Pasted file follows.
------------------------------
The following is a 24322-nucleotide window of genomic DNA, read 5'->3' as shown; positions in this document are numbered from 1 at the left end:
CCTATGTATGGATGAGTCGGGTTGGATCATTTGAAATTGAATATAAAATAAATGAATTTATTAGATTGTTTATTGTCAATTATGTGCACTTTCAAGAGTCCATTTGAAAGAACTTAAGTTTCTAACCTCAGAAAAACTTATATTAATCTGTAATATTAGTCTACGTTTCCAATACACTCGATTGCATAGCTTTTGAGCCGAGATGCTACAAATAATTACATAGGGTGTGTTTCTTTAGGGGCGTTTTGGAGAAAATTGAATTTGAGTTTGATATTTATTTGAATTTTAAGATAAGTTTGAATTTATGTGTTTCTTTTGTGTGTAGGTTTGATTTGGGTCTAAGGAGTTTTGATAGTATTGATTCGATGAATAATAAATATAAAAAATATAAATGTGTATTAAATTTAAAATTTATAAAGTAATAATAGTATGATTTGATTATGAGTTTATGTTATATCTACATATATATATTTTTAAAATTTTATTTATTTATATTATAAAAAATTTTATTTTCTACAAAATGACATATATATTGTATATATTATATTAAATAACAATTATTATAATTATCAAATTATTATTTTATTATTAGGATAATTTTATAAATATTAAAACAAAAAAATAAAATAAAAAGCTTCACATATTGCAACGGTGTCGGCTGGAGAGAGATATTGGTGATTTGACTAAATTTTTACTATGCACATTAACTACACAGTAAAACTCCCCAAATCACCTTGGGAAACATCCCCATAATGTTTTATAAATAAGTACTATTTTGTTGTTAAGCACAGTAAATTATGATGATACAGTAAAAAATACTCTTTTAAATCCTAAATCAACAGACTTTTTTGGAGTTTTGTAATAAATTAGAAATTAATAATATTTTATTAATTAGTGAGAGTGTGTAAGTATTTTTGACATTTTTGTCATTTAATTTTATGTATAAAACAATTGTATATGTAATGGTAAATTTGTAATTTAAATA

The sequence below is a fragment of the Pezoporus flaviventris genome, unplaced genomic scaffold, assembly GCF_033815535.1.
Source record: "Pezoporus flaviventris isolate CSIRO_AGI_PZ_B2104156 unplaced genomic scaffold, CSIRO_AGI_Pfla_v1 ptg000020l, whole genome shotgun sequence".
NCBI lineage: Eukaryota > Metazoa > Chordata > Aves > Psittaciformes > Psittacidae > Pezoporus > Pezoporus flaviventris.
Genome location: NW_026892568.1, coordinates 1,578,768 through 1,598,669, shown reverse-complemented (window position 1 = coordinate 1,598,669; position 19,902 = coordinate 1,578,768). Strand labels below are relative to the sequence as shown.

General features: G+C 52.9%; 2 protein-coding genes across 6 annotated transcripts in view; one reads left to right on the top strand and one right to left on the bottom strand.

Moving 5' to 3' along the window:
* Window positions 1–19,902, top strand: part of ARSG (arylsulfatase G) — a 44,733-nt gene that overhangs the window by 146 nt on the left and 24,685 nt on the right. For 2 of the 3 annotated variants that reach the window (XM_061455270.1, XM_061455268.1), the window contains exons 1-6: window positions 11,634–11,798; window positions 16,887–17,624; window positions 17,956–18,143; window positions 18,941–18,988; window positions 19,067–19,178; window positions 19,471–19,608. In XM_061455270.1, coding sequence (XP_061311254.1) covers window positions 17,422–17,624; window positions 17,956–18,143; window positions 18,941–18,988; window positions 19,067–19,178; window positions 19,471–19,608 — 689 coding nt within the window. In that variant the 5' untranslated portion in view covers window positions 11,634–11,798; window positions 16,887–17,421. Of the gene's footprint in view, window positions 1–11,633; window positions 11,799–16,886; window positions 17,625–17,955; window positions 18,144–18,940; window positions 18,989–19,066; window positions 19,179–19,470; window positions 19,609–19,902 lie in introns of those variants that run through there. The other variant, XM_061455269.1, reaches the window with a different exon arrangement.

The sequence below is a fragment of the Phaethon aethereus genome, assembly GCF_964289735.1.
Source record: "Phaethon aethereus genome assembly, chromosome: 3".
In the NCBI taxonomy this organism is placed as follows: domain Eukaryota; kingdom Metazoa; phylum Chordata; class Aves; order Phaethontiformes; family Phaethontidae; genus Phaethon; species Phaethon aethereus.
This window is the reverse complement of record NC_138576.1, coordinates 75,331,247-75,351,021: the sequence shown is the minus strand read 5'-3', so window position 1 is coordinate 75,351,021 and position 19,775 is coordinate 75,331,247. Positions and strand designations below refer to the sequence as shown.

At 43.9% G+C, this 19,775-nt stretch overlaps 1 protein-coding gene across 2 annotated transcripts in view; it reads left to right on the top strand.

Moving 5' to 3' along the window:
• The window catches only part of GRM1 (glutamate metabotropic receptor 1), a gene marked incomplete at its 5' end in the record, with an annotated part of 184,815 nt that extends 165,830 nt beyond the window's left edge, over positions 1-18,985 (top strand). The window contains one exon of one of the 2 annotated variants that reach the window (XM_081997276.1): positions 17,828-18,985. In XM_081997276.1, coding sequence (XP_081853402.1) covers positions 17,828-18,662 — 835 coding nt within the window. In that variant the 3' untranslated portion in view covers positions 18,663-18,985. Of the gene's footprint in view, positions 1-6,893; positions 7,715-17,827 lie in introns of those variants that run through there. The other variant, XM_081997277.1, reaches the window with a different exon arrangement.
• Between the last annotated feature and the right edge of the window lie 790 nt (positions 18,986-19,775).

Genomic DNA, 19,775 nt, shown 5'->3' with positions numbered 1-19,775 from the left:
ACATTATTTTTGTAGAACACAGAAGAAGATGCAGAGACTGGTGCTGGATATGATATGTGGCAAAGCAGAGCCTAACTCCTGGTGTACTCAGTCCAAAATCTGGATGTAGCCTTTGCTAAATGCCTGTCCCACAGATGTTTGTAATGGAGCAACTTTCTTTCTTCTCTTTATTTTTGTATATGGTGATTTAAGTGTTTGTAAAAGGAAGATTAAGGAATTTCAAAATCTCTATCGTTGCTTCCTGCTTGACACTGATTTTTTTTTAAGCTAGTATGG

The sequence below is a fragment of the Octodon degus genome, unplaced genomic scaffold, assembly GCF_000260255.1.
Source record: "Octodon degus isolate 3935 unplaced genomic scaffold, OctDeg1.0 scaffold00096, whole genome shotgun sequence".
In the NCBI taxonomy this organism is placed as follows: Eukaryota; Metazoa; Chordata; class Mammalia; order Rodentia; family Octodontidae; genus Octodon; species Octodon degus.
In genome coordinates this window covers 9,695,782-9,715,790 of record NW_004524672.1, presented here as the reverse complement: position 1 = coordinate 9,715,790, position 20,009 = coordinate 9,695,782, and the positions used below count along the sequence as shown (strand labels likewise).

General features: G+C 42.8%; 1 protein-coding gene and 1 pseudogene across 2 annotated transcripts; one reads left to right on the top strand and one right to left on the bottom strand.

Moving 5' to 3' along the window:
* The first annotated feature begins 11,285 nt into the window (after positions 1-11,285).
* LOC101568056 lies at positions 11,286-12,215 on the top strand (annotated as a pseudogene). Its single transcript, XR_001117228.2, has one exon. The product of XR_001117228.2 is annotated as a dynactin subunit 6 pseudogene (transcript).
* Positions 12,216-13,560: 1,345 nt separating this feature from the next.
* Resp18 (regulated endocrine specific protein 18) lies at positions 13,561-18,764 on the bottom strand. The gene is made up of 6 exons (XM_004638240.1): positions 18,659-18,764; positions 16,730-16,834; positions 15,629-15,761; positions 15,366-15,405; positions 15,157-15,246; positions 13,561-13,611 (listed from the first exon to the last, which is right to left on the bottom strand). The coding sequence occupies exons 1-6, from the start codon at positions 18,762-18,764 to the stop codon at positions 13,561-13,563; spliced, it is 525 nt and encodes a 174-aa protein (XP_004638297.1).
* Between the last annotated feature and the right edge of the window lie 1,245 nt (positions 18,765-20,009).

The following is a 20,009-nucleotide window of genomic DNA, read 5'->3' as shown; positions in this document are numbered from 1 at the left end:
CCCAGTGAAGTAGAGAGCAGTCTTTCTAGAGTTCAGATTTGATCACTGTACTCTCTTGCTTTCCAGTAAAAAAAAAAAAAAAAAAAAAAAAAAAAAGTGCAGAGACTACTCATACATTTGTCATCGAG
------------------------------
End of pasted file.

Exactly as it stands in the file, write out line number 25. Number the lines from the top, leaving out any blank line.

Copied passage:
Moving 5' to 3' along the window: